Friday, April 30, 2010
Sunday, April 18, 2010
By EUGENE KONTOROVICH
The First Amendment prohibits any "law respecting an establishment of religion," and in recent years the Supreme Court's Establishment Clause cases have focused on religiously themed public displays. Yet the court has failed to develop clear rules for deciding such cases, ensuring further litigation. There is something picayune about these disputes, over courthouse Ten Commandments displays or school-yard crèches. In this term's Establishment Clause case, Salazar v. Bruno, for instance, the justices will soon decide whether an eight-foot cruciform war memorial in a park in the Mojave Desert violates the Constitution.
All the while, the court has never come to grips with the existence of a literal established church on a hill just across town—the National Cathedral. Although the Cathedral helps put issues like those in Salazar in proper perspective, it seems the court can't see the Cathedral for the crosses.
The Cathedral's parent body, the Protestant Episcopal Cathedral Foundation, was "constituted" by an act of Congress in 1893, and the cornerstone was laid in the presence of President Theodore Roosevelt in 1907. The charter Congress issued on the Feast of the Epiphany called on the Foundation to "establish…within the District of Columbia a cathedral . . . for the promotion of religion" and other worthwhile causes.
No one has ever challenged the constitutionality of the Cathedral, and rightly not. The Establishment Clause, as understood for most of the nation's history, does not concern itself with such passive ceremonial nods to religion.
The Cathedral is a private entity. It stands on private land and no public money has ever been used for its construction, maintenance or for any other expenses. Congress has no say in its operations (although the first board of trustees, named in the charter, included the sitting vice president and chief justice). The Cathedral has no formal governmental role.
Yet the chartering had clear religious dimensions. The recognition of the Cathedral's special status has since been abundantly confirmed in practice, with it hosting the inauguration of four out of five of the latest presidents, as well as state funerals, memorial services and, under FDR, "annual national patriotic services." At the Cathedral's final dedication in 1990—private funds take a long time to raise—President George H. W. Bush called it "a house of prayer for the nation."
To be sure, the Cathedral's charter gives it no special prerogatives. Yet its generally undisputed status as the "national" cathedral is owed to the charter, and to its subsequent use for official ceremony. By contrast, when a Washington synagogue dubbed itself the "National Synagogue" several years ago, its claim was not accepted by others and it enjoys no particular distinction.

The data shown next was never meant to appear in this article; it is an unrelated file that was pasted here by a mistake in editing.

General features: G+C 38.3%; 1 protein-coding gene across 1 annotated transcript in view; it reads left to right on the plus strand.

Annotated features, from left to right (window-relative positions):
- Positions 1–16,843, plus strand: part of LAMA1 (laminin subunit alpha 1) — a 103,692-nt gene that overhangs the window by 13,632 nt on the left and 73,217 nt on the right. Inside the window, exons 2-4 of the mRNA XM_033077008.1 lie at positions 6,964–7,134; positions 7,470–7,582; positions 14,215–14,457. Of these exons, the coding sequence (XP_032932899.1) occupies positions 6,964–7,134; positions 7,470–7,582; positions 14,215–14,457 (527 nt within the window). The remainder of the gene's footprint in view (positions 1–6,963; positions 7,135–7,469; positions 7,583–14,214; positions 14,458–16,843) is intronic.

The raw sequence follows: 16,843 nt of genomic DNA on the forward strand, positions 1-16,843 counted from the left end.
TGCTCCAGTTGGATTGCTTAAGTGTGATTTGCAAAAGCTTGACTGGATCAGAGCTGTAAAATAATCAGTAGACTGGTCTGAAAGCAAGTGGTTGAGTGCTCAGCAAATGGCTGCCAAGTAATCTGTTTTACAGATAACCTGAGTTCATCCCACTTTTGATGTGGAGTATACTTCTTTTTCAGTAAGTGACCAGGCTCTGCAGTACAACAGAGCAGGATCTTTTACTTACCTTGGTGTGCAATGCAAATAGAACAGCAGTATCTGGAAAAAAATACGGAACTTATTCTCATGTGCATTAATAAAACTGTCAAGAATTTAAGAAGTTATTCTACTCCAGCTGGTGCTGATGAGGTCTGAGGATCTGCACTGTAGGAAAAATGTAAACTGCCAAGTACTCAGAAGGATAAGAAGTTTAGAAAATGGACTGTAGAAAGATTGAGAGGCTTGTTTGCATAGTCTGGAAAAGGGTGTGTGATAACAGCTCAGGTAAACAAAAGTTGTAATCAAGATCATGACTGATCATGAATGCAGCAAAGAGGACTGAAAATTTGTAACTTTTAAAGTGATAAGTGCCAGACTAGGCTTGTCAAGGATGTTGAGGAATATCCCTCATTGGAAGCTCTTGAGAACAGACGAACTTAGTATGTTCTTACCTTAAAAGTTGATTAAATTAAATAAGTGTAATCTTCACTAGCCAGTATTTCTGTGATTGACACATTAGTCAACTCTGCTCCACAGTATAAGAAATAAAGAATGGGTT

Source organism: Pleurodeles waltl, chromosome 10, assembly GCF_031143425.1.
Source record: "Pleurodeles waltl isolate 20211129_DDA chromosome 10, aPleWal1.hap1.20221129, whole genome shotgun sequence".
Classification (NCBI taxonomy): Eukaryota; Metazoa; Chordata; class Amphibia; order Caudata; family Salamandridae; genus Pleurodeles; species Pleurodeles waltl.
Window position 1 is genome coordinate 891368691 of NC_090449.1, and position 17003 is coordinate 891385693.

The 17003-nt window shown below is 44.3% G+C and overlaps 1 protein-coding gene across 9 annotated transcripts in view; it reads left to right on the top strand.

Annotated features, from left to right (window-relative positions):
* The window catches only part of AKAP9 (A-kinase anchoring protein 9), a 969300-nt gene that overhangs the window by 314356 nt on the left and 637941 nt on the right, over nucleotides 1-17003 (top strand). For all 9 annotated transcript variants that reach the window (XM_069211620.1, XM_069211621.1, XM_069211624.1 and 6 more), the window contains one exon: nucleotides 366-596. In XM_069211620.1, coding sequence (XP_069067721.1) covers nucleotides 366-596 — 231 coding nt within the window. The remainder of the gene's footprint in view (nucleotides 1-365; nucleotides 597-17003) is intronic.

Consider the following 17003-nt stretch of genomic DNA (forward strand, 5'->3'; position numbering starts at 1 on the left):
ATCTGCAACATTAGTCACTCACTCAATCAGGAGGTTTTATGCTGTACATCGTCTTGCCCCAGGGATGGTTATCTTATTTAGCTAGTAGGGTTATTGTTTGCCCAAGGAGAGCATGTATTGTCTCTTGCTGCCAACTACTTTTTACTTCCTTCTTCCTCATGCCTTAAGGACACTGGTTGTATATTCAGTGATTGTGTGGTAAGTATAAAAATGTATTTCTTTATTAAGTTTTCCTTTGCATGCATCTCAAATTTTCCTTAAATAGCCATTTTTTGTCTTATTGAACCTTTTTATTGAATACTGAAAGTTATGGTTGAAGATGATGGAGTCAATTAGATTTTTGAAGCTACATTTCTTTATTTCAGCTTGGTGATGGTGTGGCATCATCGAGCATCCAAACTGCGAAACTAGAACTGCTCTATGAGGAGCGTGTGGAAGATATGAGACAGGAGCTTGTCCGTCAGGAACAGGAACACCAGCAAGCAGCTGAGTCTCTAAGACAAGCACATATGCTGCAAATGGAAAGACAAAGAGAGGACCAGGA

This setup—official recognition, private management and funding—was arrived at specifically because neither Congress nor the clerics of the time wanted an established church. As Bishop Henry Satterlee, the first head of the Cathedral, put it: "The Framers of the Constitution . . . held, from religious conviction, the necessity of the separation of Church and State. . .Unlike the Medieval Cathedrals of Europe. . .Washington Cathedral will stand on the firm foundation of a Free Church in a Free State—free from any entangling alliance with the government; free to declare the whole Word of God without fear or favor of any political party."
The Cathedral's presumptive constitutionality suggests some broader points about Establishment doctrine. When the Supreme Court attempts to reconcile its increasingly broad prohibition against Establishment with the ubiquity of religious symbolism in public life, it resorts to some dubious distinctions. When the court sustains a particular religious display, it says that the symbols in question do not "endorse" religion, or are denatured—essentially "secular." Yet the governmental use of religious symbols, from among all possible symbols, necessarily reflects a favorable view of faith. To call such displays secular either trivializes the faith of those for whom they are meaningful, or simply underscores that their spiritual message is widely subscribed to.
The existence of the Cathedral illustrates the weaknesses of these tests. "Religious and patriotic associations have [always] been intertwined," Satterlee wrote, and thus some public religious forum is needed to give full scope to peoples' national feeling. (Consider the national motto, or the Pledge of Allegiance.) The Cathedral's charter suggests Congress agreed. It would be hard to pass off a working cathedral as predominantly secular.
While the ACLU and other plaintiffs have scoured public spaces for religious symbols to challenge under the First Amendment, no suit has questioned the Cathedral's constitutionality. That in 120 years Americans of all and no creeds have not found it obnoxious is excellent evidence that it is not. In deciding Salazar, the court would do well to be aware of the full extent and rich history of governmental use of religious symbols, such as the Cathedral. A decision against the Mojave cross could have larger implications than the justices might desire.
Mr. Kontorovich is a professor at Northwestern University School of Law.